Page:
EVERY "SAVE JOURNALISM" event is dominated by legacy media, people who are financially bound to the way things were. There are generally start-up folks as well, and they are concerned about sustaining themselves. Educators worry about getting funding. Rarely are there folks from the communities served, although that is not the point of this post.
The point is that we all have a vested interest in the future of journalism. Collaboration isn't the long-term solution, I don't believe, but it may be a bridge that buys time until the next funding model for journalism is fully developed.
The problem is that everyone asks, "What's in it for me?"
Well, we're in this together, folks. So how about this: let's create a journalism ecosystem.
I believe there is merit in my previous post regarding the Domino Effect. In that system, the smaller, niche operations get funding from non-profits and the larger outlets get on-the-ground manpower. The system could build and eventually become self-sustaining, I think, and maybe even profitable.
But that is just one-third of what we need.
First, I think we need to develop back-end services for start-up companies to ensure their longevity. There needs to be guidance for advertising, marketing, design and basic business skills. Non-profits may be the way these places begin but that is not a long-term business plan. These places need to learn to stand on their own.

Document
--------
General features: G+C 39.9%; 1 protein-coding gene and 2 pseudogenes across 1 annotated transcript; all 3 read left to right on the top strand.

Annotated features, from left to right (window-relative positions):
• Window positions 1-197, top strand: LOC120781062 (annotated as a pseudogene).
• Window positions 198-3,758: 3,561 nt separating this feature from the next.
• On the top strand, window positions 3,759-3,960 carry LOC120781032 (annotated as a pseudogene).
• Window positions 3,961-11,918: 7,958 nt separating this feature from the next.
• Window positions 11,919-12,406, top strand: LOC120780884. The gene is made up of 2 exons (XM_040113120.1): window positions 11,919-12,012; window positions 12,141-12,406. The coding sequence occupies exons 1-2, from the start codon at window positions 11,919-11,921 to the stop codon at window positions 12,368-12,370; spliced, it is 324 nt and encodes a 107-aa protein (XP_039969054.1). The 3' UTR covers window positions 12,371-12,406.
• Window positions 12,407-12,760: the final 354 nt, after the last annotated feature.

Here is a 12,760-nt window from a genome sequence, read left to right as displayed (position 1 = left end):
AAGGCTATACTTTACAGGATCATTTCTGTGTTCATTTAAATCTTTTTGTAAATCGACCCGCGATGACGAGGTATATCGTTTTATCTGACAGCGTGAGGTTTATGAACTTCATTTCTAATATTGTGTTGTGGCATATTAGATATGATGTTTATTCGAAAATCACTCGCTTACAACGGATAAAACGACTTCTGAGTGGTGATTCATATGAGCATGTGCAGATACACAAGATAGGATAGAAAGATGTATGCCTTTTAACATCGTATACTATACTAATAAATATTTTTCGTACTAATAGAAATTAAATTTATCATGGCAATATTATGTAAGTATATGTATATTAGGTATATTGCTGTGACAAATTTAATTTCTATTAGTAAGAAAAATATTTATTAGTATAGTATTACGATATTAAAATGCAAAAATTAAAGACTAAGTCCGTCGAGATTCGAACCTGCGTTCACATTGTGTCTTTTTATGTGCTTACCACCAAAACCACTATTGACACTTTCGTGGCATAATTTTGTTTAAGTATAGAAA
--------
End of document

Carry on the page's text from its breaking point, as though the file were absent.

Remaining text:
Second, I think there needs to be journalism education. Niche operations as well as the communities served need media literacy training. This starts with the basics of reporting, multimedia information and legal training. But it would also move into ethics, the First Amendment, and criticism of the media. We all need to better understand the role of the journalist so that we can do a better job as journalists, and so we can demand better products as consumers.
The Domino Effect is the final part of the triangle - a website aggregating/ curating the community and niche outlet news, plus a quarterly investigative project. That creates a product as well as a process for important, relevant news to flow.
Everything would feed into each other. It would be holistic, in theory.
I imagine an umbrella group would need to be formed in order to make this happen, maybe something along the lines of the non-profit University City District or the original idea of the Associated Press. The various stakeholders would be involved in some way, though the editorial content should remain independent.
This all begins with collaboration. We can eliminate the massive redundancies in the media and use our resources more wisely. We can build something amazing and incredibly useful to the city.
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